wanderer above the mist

Wanderer above the mist
With the composition of the figure’s back placed towards the observer otherwise known as Rückenfigur, [8] it allows the observer to gain insight into Friedrich’s experience. [9] Friedrich himself states his ideas in regards to this, “The artist should paint not only what he has in front of him but also what he sees inside himself.” [10]
Robert Macfarlane discusses the painting in terms of its significant influence on how mountain climbing has been viewed in the Western world since the Romantic era, calling it the “archetypical image of the mountain-climbing visionary”, and describing its power in representing the concept that standing on mountain tops is something to be admired, an idea which barely existed in earlier centuries. [12]

Wanderer above the mist
Wanderer above the Sea of Fog is true to the Romantic style and Friedrich’s style in particular, [6] being similar to other works such as Chalk Cliffs on Rügen and The Sea of Ice. Gorra’s (2004) analysis was that the message conveyed by the painting is one of Kantian self-reflection, expressed through the wanderer’s gazings into the murkiness of the sea of fog. [4] Dembo (2001) sympathised, asserting that Wanderer presents a metaphor for the unknown future. [7] Gaddis (2004) felt that the impression the wanderer’s position atop the precipice and before the twisted outlook leaves “is contradictory, suggesting at once mastery over a landscape and the insignificance of the individual within it”. [3]
The painting is composed of various elements from the Elbe Sandstone Mountains in Saxony and Bohemia, sketched in the field but in accordance with his usual practice, rearranged by Friedrich himself in the studio for the painting. In the background to the right is the Zirkelstein. The mountain in the background to the left could be either the Rosenberg or the Kaltenberg. The group of rocks in front of it represent the Gamrig near Rathen. The rocks on which the traveler stands are a group on the Kaiserkrone. [5]

Wanderer above the mist
Robert Macfarlane discusses the painting in terms of its significant influence on how mountain climbing has been viewed in the Western world since the Romantic era, calling it the “archetypical image of the mountain-climbing visionary”, and describing its power in representing the concept that standing on mountain tops is something to be admired, an idea which barely existed in earlier centuries.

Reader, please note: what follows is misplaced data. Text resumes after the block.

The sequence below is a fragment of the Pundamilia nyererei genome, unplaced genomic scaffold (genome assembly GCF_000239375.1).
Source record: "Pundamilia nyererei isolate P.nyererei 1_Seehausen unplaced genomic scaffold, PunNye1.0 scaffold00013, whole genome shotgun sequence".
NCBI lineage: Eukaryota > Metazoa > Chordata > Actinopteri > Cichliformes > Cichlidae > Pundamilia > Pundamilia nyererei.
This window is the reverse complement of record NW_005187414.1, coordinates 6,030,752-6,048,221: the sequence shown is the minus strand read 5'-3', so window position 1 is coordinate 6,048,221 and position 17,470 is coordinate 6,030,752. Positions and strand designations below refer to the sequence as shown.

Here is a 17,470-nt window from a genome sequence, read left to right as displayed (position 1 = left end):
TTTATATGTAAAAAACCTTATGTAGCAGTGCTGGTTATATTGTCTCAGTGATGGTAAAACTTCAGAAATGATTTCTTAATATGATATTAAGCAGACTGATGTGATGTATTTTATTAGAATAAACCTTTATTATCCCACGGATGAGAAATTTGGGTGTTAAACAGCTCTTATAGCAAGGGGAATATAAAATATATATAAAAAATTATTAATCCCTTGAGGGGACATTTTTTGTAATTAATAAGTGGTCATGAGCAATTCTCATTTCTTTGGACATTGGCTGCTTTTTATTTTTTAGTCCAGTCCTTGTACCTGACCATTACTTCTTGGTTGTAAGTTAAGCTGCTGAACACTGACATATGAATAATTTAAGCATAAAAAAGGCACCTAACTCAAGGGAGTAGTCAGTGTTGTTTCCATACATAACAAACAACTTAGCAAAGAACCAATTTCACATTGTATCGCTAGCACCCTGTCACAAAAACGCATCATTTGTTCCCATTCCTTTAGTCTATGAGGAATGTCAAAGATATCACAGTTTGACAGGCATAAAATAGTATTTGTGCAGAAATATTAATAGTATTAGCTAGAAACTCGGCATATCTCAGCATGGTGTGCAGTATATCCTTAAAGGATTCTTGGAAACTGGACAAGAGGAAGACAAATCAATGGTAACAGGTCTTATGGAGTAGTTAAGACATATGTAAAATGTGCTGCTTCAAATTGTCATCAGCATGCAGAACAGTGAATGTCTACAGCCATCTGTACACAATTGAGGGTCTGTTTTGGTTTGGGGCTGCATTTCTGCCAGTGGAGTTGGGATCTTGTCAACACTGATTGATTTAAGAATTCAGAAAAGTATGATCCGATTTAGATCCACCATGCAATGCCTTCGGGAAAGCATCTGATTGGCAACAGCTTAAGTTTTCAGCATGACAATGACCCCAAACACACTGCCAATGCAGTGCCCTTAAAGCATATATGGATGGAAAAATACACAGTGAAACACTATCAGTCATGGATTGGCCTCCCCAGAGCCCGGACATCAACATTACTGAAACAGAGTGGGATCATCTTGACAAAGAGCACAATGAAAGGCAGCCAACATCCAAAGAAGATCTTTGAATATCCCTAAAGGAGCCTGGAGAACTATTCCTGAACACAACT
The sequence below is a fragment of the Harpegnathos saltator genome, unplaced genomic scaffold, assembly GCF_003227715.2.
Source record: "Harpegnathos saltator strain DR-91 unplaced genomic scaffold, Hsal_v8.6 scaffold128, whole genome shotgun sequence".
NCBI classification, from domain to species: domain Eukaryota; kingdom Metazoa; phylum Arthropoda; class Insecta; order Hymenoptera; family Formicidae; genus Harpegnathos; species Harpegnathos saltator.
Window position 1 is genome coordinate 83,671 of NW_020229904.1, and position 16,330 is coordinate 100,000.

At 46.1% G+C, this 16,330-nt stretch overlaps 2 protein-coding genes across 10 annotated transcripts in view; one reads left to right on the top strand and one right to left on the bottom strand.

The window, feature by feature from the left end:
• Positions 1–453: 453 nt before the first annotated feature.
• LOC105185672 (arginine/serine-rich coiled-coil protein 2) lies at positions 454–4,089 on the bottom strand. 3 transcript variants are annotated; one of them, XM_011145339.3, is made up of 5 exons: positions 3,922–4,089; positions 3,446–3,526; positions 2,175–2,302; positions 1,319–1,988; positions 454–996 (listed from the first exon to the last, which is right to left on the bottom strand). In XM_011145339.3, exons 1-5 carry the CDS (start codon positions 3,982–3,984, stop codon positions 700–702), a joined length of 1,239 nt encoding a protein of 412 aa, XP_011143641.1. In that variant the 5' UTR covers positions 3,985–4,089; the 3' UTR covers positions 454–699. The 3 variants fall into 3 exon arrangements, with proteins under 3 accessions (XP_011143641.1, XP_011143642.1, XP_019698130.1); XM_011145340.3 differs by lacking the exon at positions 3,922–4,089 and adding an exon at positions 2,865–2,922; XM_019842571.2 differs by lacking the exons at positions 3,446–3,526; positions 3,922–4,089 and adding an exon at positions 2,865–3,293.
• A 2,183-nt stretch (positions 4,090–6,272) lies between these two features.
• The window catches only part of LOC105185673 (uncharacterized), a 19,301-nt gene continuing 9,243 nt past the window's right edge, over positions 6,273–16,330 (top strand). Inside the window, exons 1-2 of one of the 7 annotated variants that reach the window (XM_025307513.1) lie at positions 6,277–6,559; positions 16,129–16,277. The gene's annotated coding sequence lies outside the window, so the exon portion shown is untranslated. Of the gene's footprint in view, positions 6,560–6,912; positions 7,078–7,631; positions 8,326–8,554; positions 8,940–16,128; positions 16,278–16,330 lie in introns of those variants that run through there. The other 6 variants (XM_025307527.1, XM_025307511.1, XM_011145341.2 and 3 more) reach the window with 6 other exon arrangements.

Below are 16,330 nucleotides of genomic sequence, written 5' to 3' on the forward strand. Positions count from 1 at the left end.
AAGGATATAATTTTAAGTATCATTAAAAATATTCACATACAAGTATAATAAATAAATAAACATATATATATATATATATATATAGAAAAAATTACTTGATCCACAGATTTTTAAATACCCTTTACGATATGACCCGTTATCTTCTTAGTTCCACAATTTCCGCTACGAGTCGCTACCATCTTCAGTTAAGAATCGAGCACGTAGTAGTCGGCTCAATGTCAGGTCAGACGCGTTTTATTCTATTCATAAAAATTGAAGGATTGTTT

The painting is composed of various elements from the Elbe Sandstone Mountains in Saxony and Bohemia, sketched in the field but in accordance with his usual practice, rearranged by Friedrich himself in the studio for the painting. In the background to the right is the Zirkelstein. The mountain in the background to the left could be either the Rosenberg or the Kaltenberg. The group of rocks in front of it represent the Gamrig near Rathen. The rocks on which the traveler stands are a group on the Kaiserkrone.

Wanderer above the mist
Locating and representing the moods of nature was Friedrich’s underpinning as an artist. Born is 1774 in the harbour town of Greifswald, his first subjects were the wild Baltic coastlands of northeastern Germany. Gradually, his depictions of nature began to contain crosses, Gothic buildings and religious motifs reflecting his strict Lutheran upbringing. With these symbols he found a means of heightening the intensity of landscape to a level where it seems heavy with allegory. He often ‘invented’ his paintings by fusing together several sketches from different locations into one image, sometimes even using the sketches made by other artists to fulfill his vision.
A man stands on top of a crag of rocks, overlooking a valley cloaked in mountain mist. Other ridges rise through the fog, giving the impression of islands in a sea.

Wanderer above the mist
As this man was most likely killed in 1813 or 1814, this painting may also serve as a patriotic tribute.
By separating the figure and the viewer, the latter focuses more on the beauty of the surroundings rather than the man’s role in nature.

References:

http://en.wikipedia.org/wiki/Wanderer_above_the_Sea_of_Fog
http://www.wikiart.org/en/caspar-david-friedrich/the-wanderer-above-the-sea-of-fog
http://medium.com/thinksheet/how-to-read-paintings-wanderer-above-the-sea-of-fog-by-caspar-david-friedrich-b8c8f0e20d45
http://www.artble.com/artists/caspar_david_friedrich/paintings/wanderer_above_the_sea_of_fog
http://en.m.wikipedia.org/wiki/Wanderer_above_the_Sea_of_Fog

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